In the course of compiling this list there were a few people whose addresses in the program do not match the address on the paper I’ve got, so for those people I checked their department web page to see if it listed their publications or research interests, to make certain that the name of the attendee is, in fact, the same person who wrote the paper. This task was worth doing, as I found one where it turns out to be someone with the same name, but different research interests, and another where the list of the things she likes to research is very similar to my own. Therefore she might be an interesting person to speak with about her research.

If I find myself with the time/energy between now and the start of the conference, I may also go through the program looking for interesting sounding talks, not only to mark the ones I don’t wish to miss, but also to see if those authors have papers published which I’d also like to read, but haven’t seen yet. Not that I need more papers, the list of things in my “to read” pile will keep me doing my 1000 words a day of reading for a long time yet.

(Note: for those of you keeping track of such things, I’ve finally settled in to my new location sufficiently that my 1000 a day is, once again, a habit. 17 days in a row, and counting. It isn’t much, yet, but it is a start. Perhaps I might even start blogging regularly again.)

Saturday, 8 August 2009

Books I’d buy if I had a huge book buying budget.

I have been a student, and thus on a student budget, for most of my adult life. Consequently, when I receive my copy of GSAToday, I generally put the glossy bookstore flyer straight into the recycle bin without looking at it. As of last month I’m not just a student, I’m also a post-doc, with an income (though I’ll continue to count as a student, too, until the degree is actually awarded). While this income doesn’t yet translate to much in the way of spending money (having used up my savings to get here, and therefore needing more than usual from my first pay check to cover “moving in expenses”), it does mean that, for the first time, I actually looked at the flyer. This could be a mistake—were I to actually purchase everything which looks interesting, I could quickly use up all of that income I’m now making. Here is a short list of what was in the flyer which caught my eye this time, in the order listed in the flyer, and the member cost (US$) for each:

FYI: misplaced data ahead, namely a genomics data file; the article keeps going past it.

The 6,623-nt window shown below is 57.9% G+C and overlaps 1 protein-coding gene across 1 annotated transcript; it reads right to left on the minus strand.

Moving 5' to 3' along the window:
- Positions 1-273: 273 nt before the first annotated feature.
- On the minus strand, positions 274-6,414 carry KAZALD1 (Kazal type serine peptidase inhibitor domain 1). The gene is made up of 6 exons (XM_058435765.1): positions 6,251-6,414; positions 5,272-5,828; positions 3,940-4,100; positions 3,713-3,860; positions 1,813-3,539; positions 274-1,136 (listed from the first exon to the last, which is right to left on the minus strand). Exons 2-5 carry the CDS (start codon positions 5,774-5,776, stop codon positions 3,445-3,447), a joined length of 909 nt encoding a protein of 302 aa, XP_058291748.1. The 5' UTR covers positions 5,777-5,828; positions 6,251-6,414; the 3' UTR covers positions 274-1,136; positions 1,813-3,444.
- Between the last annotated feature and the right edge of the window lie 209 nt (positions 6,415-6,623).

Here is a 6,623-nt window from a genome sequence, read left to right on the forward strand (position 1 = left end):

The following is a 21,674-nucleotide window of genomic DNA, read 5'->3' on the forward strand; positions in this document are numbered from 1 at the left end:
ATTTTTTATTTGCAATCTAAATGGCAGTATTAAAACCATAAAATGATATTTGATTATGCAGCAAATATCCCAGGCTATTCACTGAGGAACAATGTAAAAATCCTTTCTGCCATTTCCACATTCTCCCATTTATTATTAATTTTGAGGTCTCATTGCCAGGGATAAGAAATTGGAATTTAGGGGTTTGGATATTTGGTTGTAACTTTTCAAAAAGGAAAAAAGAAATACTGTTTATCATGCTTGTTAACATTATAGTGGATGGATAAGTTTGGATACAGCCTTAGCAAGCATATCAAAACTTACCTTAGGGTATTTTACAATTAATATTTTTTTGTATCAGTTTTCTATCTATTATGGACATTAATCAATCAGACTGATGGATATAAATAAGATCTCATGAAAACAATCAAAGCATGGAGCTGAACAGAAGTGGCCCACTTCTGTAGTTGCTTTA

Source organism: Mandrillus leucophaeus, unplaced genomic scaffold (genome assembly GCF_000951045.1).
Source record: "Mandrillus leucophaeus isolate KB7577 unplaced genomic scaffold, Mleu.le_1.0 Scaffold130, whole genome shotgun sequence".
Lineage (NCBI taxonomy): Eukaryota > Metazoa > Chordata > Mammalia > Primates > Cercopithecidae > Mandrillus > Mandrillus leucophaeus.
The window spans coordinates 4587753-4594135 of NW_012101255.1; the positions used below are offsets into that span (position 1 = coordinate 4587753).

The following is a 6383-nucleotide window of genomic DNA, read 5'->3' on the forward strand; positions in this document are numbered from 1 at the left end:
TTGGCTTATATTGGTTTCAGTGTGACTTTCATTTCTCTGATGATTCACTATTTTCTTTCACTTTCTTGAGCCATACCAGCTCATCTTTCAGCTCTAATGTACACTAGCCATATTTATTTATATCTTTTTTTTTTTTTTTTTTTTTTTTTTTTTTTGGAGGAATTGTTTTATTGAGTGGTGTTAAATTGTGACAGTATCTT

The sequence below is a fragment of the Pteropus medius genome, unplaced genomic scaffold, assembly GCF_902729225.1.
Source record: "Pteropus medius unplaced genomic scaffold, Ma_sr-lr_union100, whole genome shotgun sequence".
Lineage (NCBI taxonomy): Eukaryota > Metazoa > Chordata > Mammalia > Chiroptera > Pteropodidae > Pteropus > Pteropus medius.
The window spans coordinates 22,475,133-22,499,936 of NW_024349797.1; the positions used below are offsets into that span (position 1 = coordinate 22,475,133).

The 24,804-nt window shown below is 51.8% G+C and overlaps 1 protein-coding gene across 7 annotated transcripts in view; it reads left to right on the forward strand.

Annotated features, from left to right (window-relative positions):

$42 The World in a Crucible: Laboratory Practice and Geological Theory at the Beginning of Geology

$34 Investigations into the Tectonics of the Tibetan Plateau

$56 When Did Plate Tectonics Begin on Planet Earth?

$63 Whence the Mountains? Inquiries into the Evolution of Orogenic Systems: A Volume in Honor of Raymond A. Price

$109 Tectonic Growth of a Collisional Continental Margin: Crustal Evolution of Southern Alaska

$67 Advances in High-Pressure Mineralogy

$49 Convergent Margin Terranes and Associated Regions: A Tribute to W.G. Ernst

$42 Earth and Mind: How Geologists Think and Learn about the Earth

$67 Tectonics, Climate and Landscape Evolution

$56 The Revolution in Geology from the Renaissance to the Enlightenment

$56 The Greenland Caledonides: Evolution of the Northeast Margin of Laurentia

$84 4-D Framework of Continental Crust

$70 Proterozoic Tectonic Evolution of the Grenville Orogen in North America

$ 42 Paleozoic and Mesozoic Tectonic Evolution of Central Asia: From Continental Assembly to Intracontinental Deformation

$70 Metamorphic Conditions along Convergent Plate Junctions

The above list got my total-I-could-spend-if-I-went-on-a-shopping-spree today to $907 (add 30% if I weren’t a GSA member). But then looking in their on-line store to create the above links revealed a few more I’d be interested in reading:

$40 Did Westward Subduction Cause Cretaceous–Tertiary Orogeny in the North American Cordillera?

$63 Backbone of the Americas: Shallow Subduction, Plateau Uplift, and Ridge and Terrane Collision

$42 The Origins of Geology in Italy

$28 Ultrahigh-pressure metamorphism: Deep Continental Subduction

$21 Collisional Delamination in New Guinea: The Geotectonics of Subducting Slab Breakoff

$42 Paleozoic and Mesozoic Tectonic Evolution of Central Asia: From Continental Assembly to Intracontinental Deformation

The full list comes to $1,131.00, or an average price of $53.86 for 21 books. I suppose it is for the best that I’m not actually shopping at this time—I’ve got so many papers I need to be reading at the moment that adding a pile of books that tall might make the list seem daunting. Perhaps in a month or so I’ll select just one from the list, and read it before I let myself purchase another…